The combination of the long take and montage skew the audience’s senses of temporality. On this subject, Noël Carroll wrote, “Jost’s strength in this film is his ability to portray the experience of time of the lumpenproietariat who is outside the regimented rhythm of work and sleep, who lives without directions, schedules, and goals.” And indeed, Tom seems drifts in and out of time. One minute, he is flirting with a woman at a bar. In the next, we see Tom sitting on the bed in her apartment in his underwear making a phone call to his wife, alternating between begging her to take him back and screaming obscenities at her. The woman from the bar, having heard the whole conversation, asks him who he was talking to. Without missing a beat or batting an eye, he responds in a terse monotone, “It’s something ‘bout a job.” The woman, obviously amazed that Tom would lie so blatantly to her face, continues, “You always yell at people who are about to employ you?” “Yeah.” Not buying it, she says, “You didn’t mention anything about a wife last night.” “I don’t remember being asked about a wife, last night.” It isn’t long before Tom begins to yell again.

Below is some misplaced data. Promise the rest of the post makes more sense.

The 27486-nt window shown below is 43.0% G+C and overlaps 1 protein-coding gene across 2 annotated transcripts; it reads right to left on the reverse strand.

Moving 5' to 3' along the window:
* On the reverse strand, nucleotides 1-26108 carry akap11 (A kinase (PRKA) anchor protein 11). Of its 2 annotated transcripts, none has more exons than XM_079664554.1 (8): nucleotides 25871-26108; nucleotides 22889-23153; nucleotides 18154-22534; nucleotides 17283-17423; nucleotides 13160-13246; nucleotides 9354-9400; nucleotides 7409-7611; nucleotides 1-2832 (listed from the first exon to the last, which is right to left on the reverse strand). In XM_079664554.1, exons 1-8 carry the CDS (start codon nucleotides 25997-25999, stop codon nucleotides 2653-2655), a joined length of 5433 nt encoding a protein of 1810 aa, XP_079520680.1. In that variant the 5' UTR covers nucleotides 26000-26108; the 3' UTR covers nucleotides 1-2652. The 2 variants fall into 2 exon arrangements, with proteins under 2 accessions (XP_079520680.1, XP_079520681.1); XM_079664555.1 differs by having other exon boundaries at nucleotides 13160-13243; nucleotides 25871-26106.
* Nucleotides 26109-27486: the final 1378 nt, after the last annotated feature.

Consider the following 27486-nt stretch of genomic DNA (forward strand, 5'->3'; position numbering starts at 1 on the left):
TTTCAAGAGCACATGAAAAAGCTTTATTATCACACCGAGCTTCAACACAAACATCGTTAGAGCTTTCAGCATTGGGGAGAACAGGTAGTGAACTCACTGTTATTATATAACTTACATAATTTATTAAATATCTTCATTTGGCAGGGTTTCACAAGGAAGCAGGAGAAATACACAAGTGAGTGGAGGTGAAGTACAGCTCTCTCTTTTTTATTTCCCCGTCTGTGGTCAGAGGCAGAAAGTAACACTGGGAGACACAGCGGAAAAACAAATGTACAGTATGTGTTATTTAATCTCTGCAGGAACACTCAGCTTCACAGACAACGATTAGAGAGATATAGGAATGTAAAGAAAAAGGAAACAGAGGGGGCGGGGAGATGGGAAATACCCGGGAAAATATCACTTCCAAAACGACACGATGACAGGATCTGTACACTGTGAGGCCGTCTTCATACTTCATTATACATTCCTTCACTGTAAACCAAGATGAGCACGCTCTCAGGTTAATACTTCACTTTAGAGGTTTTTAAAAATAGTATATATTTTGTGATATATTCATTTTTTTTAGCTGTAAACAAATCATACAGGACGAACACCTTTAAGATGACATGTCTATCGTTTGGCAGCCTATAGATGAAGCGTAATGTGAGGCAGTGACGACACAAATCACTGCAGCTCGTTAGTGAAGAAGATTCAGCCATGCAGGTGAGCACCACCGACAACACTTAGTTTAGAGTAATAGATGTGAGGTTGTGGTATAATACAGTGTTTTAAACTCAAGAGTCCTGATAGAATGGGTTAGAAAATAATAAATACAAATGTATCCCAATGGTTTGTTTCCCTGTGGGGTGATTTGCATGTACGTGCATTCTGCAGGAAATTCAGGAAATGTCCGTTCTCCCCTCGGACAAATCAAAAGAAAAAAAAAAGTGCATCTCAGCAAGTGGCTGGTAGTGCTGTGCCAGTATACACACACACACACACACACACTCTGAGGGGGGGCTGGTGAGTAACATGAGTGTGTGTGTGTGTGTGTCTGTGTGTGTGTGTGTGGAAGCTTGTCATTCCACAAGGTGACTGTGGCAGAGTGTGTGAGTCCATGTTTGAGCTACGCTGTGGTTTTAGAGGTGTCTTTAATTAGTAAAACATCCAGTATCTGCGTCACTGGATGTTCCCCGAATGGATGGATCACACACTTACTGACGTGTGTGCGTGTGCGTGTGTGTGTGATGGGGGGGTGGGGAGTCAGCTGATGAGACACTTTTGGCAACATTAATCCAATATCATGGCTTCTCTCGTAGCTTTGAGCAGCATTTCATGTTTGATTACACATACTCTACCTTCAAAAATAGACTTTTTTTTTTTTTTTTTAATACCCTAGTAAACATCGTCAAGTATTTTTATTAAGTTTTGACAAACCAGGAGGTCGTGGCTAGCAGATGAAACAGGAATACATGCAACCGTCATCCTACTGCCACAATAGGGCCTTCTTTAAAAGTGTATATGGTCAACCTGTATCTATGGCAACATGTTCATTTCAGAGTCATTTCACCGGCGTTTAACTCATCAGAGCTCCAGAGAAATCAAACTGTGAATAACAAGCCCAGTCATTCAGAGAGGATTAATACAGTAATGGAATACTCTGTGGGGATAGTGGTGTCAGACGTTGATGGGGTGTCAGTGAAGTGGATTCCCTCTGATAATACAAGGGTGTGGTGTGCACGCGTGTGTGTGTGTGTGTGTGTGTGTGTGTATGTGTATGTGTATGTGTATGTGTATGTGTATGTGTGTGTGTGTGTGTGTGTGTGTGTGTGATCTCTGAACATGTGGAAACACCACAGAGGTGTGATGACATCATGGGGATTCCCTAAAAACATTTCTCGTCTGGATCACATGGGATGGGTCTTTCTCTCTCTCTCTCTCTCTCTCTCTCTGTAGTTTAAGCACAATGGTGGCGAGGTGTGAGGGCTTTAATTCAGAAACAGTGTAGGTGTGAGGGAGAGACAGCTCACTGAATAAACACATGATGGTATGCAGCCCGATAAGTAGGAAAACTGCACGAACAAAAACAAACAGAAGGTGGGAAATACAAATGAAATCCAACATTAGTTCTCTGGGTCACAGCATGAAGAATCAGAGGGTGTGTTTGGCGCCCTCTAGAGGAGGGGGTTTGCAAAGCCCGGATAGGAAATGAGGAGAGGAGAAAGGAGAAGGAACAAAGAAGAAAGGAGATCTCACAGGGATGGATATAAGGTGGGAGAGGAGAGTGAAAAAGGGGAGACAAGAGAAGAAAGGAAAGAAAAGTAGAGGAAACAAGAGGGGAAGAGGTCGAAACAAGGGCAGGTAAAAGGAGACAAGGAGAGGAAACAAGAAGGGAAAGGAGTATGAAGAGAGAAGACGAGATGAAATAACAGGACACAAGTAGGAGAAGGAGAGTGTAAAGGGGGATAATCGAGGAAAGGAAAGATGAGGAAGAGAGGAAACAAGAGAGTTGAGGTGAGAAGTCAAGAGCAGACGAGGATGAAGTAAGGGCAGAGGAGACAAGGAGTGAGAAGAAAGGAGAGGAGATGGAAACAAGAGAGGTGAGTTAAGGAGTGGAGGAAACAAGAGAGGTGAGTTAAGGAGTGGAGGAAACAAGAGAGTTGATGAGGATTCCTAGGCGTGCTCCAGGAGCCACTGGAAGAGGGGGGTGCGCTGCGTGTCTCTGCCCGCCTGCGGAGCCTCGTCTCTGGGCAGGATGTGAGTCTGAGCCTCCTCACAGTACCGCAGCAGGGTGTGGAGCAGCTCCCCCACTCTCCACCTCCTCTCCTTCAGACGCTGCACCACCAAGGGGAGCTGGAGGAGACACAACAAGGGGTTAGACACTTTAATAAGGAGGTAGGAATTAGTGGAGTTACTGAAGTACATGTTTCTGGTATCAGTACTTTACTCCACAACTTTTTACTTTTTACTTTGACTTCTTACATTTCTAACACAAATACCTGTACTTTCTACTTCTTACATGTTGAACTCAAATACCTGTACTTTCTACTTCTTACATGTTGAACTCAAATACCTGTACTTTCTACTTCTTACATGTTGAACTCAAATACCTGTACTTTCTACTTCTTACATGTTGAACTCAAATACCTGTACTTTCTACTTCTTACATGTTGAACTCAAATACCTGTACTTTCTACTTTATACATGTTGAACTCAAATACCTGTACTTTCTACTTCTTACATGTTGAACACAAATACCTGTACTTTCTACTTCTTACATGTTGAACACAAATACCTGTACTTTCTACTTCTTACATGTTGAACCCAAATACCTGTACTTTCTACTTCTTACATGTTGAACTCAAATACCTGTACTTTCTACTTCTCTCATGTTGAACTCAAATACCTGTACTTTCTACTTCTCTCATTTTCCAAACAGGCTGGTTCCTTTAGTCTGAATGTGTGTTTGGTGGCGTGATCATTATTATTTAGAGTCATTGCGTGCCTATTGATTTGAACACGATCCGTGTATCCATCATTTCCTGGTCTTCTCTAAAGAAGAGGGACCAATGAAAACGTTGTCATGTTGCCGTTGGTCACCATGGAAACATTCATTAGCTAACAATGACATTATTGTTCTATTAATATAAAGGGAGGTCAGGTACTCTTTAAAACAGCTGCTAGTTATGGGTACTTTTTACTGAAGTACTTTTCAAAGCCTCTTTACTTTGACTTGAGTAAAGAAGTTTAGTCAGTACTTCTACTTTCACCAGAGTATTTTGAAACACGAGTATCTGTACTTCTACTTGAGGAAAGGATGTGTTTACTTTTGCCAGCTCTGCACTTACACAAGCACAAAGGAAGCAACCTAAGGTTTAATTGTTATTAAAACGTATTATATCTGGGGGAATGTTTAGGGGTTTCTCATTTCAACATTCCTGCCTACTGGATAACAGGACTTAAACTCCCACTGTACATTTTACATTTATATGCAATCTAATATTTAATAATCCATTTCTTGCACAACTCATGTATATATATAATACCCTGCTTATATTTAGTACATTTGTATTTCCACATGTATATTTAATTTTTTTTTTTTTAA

If Jon Jost’s direction was the stuff of genius, then Tom Blair’s performance as Tom Bates was the stuff of legend. He encapsulated the kind of brutal, honest naturalism that John Cassavetes spent decades trying to coax out of actors like Gena Rowlands and Peter Falk. Blair manages to change emotions from one extreme to another with a swiftness that would have seemed robotic or artificial from another, lesser actor. The fact that these violent mood swings are almost always captured in unbroken long takes gives him an almost sinister presence that spreads unease over the audience. We slowly become morbidly curious of just how far gone Tom Bates might really be.
Jon Jost’s Last Chants for a Slow Dance is a fascinating film which seems to stylistically predict the works of Béla Tarr and Jim Jarmusch. Without relying on the over-abused metaphor of the Death of the American Dream, suffice it to say that Jost’s film is a scathing rebuke of traditional American machismo and individualism. Tom Bates is no John Wayne, no Clint Eastwood, no Marlboro Man. He inhabits two wastelands: the plains of Montana and the killing fields of his inner psyche. Is it any wonder that the film ends in violence? Jost wisely realized that Tom Bates’ story could not end any other way.